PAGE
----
• End User:  An end user is the person that a software program or hardware device is designed for. The term is based on the idea that the "end goal" of a software or hardware product is to be useful to the consumer. The end user can be contrasted with the developers or programmers of the product. End users are also in a separate group from the installers or administrators of the product.
  • Ethernet Switch: A switch is used to network multiple computers together. Switches made for the consumer market are typically small, flat boxes with 4 to 8 Ethernet ports. These ports can connect to computers, cable or DSL modems, and other switches. High-end switches can have more than 50 ports and often are rack mounted.
  • Ethernet:  Ethernet is the most common type of connection computers use in a local area network (LAN). An Ethernet port looks much like a regular phone jack, but it is slightly wider. This port can be used to connect your computer to another computer, a local network, or an external DSL or cable modem.

    Two widely-used forms of Ethernet are 10BaseT and 100BaseT. In a 10BaseT Ethernet connection, data transfer speeds can reach 10 mbps (megabits per second) through a copper cable. In a 100BaseT Ethernet connection, transfer speeds can get up to 100 mbps. There is also a new technology called "Gigabit" Ethernet, where data transfer rates peak at 1000 mbps.
     
  • External Hard Drive:  An external hard drive is a portable storage device that can be attached to a computer through a USB or FireWire connection, or wirelessly. External hard drives typically have high storage capacities and are often used to back up computers or serve as a network drive. 
  • Extruder: In 3D printing, it is also known as the the 3D printer head. It is responsible for raw material melting and forming it into a continuous profile.
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  • FAT32:  This strange term refers to the way Windows stores data on your hard drive. "FAT" stands for "File Allocation Table," which keeps track of all your files and helps the computer locate them on the disk. Even if a file gets fragmented (split up into various areas on the disk), the file allocation table still can keep track of it. FAT32 is an improvement to the original FAT system, since it uses more bits to identify each cluster on the disk. This helps the computer locate files easier and allows for smaller clusters, which improves the efficiency of your hard disk. FAT32 supports up to 2 terabytes of hard disk storage. 
  • FOV: Field of view is the ‚Äčamount of a scene that is captured by a given focal-length lens. Wide-angle, short-focal length lenses capture a wide field of view. Telephoto lenses and telescopes capture a very narrow field of view. The field of view is usually specified as an angle that depends on the size of the sensor. For example, a lens or telescope of 500mm focal length will cover a field of view of 4 degrees, 17 arc minutes, 43 arc seconds by 2 degrees 51 arc minutes, 51 arc seconds with a Canon 20Da DSLR camera sensor that is 22.5 x 15mm.
  • Fiber Optic Cable:  This is a cable made up of super-thin filaments of glass or other transparent materials that can carry beams of light. Because a fiber-optic cable is light-based, data can be sent through it at the speed of light. Using a laser transmitter that encodes frequency signals into pulses of light, ones and zeros are sent through the cable. The receiving end of the transmission translates the light signals back into data which can be read by a computer.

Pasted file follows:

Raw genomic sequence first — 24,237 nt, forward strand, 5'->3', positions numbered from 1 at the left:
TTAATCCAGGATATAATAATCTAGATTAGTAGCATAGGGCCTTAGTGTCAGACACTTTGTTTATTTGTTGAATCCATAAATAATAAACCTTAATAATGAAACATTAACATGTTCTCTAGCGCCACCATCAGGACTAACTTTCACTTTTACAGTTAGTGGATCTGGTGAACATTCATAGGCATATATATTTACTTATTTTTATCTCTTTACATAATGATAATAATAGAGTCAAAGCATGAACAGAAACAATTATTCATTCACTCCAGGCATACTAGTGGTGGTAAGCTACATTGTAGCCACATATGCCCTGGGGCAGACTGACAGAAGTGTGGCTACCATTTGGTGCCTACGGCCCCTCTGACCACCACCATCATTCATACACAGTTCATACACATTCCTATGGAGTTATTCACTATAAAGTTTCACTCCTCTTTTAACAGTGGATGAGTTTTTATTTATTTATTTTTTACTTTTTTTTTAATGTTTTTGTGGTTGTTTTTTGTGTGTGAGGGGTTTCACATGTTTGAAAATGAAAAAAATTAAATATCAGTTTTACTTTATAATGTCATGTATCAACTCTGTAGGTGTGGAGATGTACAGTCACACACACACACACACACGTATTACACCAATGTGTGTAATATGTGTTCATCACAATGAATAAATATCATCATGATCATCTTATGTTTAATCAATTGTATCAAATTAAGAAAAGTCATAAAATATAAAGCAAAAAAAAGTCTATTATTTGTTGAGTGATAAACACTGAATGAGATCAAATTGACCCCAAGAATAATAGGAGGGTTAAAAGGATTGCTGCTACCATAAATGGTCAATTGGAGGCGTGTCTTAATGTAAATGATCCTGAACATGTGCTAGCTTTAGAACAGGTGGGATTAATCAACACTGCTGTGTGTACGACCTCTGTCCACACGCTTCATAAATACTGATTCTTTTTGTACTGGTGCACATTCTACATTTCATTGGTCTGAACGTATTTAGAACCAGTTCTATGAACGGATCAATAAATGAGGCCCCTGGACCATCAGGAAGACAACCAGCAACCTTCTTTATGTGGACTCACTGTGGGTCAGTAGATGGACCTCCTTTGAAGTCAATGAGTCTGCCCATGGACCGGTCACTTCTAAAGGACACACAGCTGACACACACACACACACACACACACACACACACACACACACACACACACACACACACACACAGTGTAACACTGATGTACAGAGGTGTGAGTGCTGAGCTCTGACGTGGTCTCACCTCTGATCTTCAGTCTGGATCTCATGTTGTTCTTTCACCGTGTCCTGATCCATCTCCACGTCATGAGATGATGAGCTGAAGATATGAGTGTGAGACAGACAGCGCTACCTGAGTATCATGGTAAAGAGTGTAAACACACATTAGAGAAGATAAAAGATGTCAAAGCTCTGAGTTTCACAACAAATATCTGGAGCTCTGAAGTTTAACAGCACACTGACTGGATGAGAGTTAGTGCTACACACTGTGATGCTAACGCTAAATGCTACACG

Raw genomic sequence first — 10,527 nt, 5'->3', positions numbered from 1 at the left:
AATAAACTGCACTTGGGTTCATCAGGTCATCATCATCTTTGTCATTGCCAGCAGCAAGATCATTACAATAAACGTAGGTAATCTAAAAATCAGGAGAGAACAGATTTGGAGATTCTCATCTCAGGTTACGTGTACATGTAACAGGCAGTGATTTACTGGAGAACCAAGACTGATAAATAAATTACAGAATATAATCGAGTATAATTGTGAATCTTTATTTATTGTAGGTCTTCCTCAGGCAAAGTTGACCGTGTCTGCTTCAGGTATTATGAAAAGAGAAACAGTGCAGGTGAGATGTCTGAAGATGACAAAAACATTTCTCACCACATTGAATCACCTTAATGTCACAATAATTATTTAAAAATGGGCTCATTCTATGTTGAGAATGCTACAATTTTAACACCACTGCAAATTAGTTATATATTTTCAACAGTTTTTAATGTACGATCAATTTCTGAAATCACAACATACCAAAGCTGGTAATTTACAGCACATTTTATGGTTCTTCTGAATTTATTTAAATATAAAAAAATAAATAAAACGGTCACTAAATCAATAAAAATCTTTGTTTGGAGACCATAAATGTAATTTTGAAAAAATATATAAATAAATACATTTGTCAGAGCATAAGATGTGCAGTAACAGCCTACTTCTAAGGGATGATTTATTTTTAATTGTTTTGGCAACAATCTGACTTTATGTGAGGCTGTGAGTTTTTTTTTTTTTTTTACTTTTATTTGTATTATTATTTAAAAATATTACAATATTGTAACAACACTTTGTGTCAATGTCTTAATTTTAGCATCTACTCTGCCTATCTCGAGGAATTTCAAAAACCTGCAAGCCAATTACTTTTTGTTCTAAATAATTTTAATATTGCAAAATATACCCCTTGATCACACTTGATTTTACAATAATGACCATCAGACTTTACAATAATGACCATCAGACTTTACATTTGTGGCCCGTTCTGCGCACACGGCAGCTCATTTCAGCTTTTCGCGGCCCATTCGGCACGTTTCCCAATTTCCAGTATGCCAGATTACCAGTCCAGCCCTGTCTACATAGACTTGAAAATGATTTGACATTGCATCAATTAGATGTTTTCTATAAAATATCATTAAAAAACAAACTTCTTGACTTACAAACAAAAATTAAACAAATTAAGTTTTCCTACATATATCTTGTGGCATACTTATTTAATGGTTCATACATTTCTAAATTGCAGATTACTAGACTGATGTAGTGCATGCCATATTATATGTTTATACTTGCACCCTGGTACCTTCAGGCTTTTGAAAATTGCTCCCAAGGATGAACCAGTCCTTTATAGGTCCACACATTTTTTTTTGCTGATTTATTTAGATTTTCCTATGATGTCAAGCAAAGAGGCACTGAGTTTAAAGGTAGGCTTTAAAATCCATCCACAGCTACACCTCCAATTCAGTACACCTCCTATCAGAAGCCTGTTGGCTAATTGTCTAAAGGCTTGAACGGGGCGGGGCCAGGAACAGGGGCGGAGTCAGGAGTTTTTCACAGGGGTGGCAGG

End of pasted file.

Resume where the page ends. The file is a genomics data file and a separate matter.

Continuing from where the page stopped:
Because fiber optics are based entirely on beams of light, they are less susceptible to noise and interference than other data-transfer mediums such as copper wires or telephone lines. However, the cables are fragile and are usually placed underground, which makes them difficult and expensive to install. Some fiber-optic cables are installed above ground, but if they break, they often need to be completely replaced, which is not cheap. While copper wires can be spliced and mended as many times as needed, it is much harder to fix glass fiber-optic cables.
     
  • File Extension:  A file extension is the last part of a filename, after the dot (e.g. ".pdf"). Most file extensions are three characters long, but they can be shorter or longer as well. File extensions are used to define the file type of each file. The operating system uses this information to select which application will open the file and choose the appropriate icon for the file.
  • File Format: The structure of a specific type of computer file. Different file formats are associated with different file types and programs. For example, JPEG and TIFF file formats are associated with image files. Their codes are JPG and TIF respectively. Files of a particular format are given a specific file extension in the form of a three letter code. 
  • Filename: A filename is a text string that identifies a file. Every file stored on a computer's hard disk has a filename that helps identify the file within a given folder. Therefore, each file within a specific folder must have a different filename, while files in different folders can have the same name.
  • Filter: 1.) A piece of glass or gelatin placed in the optical path that modifies the wavelength or light that ultimately reaches the sensor. An example would be a hydrogen-alpha filter that only allows the light of the hydrogen-alpha wavelength to pass.